When I was in middle school, my friend asked if I wanted to work with her at a produce farm close to my hometown of Roanoke, Indiana for a summer. This was a stand off of highway 24 between the two towns that I know best. I don’t recall how many acres and I don’t believe they had any animals beyond a few dogs. Their house and buildings were “green” before it was popular (or whatever you’d like to call it) and I thought they were cool.
I drove by this place on my way to school and town for many years, probably will go by it a few more times while I’m home for the holidays. They have since expanded and I bet they wouldn’t remember me but I am tempted to stop by if the gate is open.
Jean and her husband have lived there for some time and operate this stand. I’ve heard that they hired some managers as it grew but that could be a rumor. I am not sure what careers they have/had outside of this, it seemed to me that they had some money and were well-respected in the community but I simply picked green beans, strawberries, raspberries and a few other things for some of that summer for the two of them to sell.
The work was hard and hurt my body, especially my back. I came home dirty and tired every night. We were paid by the bucket, a small amount that only in middle school, in the ‘90’s, seemed worthwhile. Actually I take that back, I enjoyed this regardless and perhaps because of the hard work. I wish I would’ve paid more attention to the horticulture and business aspects because now, that kind of stand is exactly what I would love to have.
If I recall correctly, I was too busy trying to make my friend get on track and stop “horsing around.” Whether it was rotten strawberry fights or tossing green beans at me, she was into having fun. I have to thank her because I was rather serious and she broke me down and made me laugh. I wonder what Jean thought when we came up with strawberry stains covering our clothes and in our hair. I swear they were rotten and nothing that could be sold.
However, one day my friend decided to go down a huge hill on the tractor, beside the strawberry fields, with a wagon attached carrying the tools, buckets and myself. She was not a child of the country and wanted to see what she could do with this tractor. What she did was detach the wagon, a very heavy one, and I fell out. It was at this point that my head met up with the side of the wagon while we both, the wagon and I, tumbled down the hill.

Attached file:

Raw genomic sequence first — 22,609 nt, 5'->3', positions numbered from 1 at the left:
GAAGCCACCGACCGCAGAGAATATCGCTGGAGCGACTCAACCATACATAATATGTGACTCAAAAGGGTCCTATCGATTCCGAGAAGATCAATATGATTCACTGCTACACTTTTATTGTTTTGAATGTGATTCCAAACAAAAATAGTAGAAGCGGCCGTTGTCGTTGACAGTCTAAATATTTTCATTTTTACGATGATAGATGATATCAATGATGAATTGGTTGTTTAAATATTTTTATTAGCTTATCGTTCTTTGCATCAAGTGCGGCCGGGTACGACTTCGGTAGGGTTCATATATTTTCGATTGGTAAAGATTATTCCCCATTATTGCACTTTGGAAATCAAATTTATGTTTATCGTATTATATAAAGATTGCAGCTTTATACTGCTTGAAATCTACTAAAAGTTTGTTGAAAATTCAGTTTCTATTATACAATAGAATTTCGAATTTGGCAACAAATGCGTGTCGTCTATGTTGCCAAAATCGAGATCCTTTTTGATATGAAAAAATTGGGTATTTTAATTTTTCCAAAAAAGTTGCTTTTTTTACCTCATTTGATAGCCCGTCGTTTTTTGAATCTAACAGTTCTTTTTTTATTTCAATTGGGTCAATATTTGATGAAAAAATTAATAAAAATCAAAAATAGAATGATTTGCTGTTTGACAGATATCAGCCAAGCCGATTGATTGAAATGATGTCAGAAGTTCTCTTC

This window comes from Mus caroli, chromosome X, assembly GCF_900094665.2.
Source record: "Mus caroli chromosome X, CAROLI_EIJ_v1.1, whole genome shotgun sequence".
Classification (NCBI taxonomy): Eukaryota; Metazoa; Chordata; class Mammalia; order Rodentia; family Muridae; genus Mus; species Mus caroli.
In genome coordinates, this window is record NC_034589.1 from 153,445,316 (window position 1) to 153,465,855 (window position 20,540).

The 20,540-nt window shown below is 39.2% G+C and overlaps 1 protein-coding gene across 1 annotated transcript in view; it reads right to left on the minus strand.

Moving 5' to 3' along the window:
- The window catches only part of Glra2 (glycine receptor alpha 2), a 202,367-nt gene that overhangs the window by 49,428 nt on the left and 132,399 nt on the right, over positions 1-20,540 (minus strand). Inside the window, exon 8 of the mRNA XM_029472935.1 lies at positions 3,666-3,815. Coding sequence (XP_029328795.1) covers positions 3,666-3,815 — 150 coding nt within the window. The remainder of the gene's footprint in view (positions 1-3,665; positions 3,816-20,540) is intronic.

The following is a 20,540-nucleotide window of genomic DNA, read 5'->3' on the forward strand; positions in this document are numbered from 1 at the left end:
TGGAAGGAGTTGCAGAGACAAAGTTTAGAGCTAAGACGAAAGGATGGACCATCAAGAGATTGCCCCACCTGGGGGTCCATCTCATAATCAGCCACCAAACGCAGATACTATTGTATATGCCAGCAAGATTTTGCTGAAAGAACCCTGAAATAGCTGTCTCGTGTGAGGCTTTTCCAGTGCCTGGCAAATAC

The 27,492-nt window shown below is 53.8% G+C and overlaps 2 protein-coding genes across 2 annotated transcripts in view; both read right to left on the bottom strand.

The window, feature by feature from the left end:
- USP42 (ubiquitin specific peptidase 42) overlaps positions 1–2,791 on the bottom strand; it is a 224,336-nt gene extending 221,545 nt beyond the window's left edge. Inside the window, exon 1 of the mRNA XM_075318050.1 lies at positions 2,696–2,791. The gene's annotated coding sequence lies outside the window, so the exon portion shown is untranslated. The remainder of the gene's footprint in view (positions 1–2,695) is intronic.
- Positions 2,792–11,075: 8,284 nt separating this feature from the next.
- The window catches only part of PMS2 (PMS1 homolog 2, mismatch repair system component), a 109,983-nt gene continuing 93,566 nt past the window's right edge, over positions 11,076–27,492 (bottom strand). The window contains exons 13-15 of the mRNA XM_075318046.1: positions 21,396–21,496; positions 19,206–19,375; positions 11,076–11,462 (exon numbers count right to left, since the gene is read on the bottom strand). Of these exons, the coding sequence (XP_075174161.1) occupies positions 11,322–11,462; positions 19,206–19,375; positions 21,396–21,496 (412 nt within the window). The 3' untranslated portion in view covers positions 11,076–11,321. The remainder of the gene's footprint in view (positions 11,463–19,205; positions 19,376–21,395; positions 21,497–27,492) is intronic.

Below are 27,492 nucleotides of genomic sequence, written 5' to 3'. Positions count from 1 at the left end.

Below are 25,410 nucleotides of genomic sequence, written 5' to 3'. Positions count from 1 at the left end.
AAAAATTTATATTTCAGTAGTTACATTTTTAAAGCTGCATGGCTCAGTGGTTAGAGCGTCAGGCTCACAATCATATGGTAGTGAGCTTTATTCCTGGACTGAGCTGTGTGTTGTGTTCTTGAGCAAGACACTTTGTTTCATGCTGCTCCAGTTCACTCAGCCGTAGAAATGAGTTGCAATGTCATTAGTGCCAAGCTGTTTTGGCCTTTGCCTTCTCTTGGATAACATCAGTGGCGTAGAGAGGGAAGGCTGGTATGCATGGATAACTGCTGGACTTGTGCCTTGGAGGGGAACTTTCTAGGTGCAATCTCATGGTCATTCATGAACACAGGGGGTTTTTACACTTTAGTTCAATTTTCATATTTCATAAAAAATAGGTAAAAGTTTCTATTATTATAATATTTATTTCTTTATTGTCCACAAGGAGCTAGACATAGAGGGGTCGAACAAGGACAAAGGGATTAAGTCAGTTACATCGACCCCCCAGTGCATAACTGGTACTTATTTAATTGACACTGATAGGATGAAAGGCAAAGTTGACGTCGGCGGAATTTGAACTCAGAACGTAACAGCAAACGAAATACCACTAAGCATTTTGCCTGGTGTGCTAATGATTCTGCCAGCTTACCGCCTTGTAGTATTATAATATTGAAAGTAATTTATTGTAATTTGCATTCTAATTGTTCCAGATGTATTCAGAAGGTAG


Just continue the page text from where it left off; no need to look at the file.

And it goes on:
I’m pretty sure I had a concussion but we didn’t want Steph to be in trouble so we said nothing. I told her not to right before she did whatever it was that made me tumble-I can’t recall because of my head injury, I’m guessing. I am against anyone trying anything with farm equipment that they aren’t used to. That hurt and might explain some of the brain damage I swear I have today. She felt bad and oddly is now a nurse so I hear. Kidding, I bet she’s a great nurse. I had some times with Steph; she was a vivacious person that improved my young days and took me from my comfort zone. I wonder if she remembers that. I have many stories that involve her.
I think the orchard and apple cider in this recipe brings me back. The orchard in town provided the cider and some of the inspiration because they also make sweet treats like these apple cider doughnuts. Greg was all about me making these and helped so some credit is due to him. We followed the foodloveswriting.com recipe. I think the doughnut holes came out more like an elephant ear than an actual doughnut but that could be the cider, I don’t know. Delicious still but not quite what I was expecting. I’m not an avid fan of making doughnuts with all the grease but I do enjoy trying new things.
Apple Cider Doughnuts
Makes20-30 small holes
1/2 cup apple cider
1/2 cup sugar
1/8 cup butter (softened)
1 large egg
1/4 cup buttermilk
1 3/4 to 2 cups all-purpose flour (may need more)
1 teaspoon baking powder
1/2 teaspoon baking soda
1/4 teaspoon cinnamon
1/4 teaspoon salt
1/8 teaspoon nutmeg
Vegetable oil for frying (quite a bit)
1/2 cup cinnamon and ½ sugar, mixed
Boil the apple cider until it reduces to about a quarter cup in size and allow to cool.
In a large bowl, beat the sugar with the butter until smooth, add the eggs, buttermilk and reduced apple cider. In another bowl, mix together the remaining dry ingredients: flour, baking powder, baking soda, cinnamon, salt and nutmeg.
Add the flour mixture slowly to the liquid mixture, and mix just to combine. You want the dough not to be sticky. Add flour to counter and knead slightly just to combine without overworking the dough. Roll or pat the dough to a 1/2 inch thickness. You can either use two circular cookie cutters (one larger than the other) to create doughnut circles or roll into small balls for holes. Place a few at a time into a deep pan (I used my dutch oven) that’s been filled and heated with enough oil, approximately three inches deep.
Fry a few doughnuts at a time, turning once or twice until they are browned and fully cooked through. Allow the hot doughnuts to drain on some paper towel. While the doughnuts are still warm, coat them in the cinnamon-sugar mixture. You have to work pretty fast if you want the cinnamon-sugar mix to stick, we had some difficulty with this.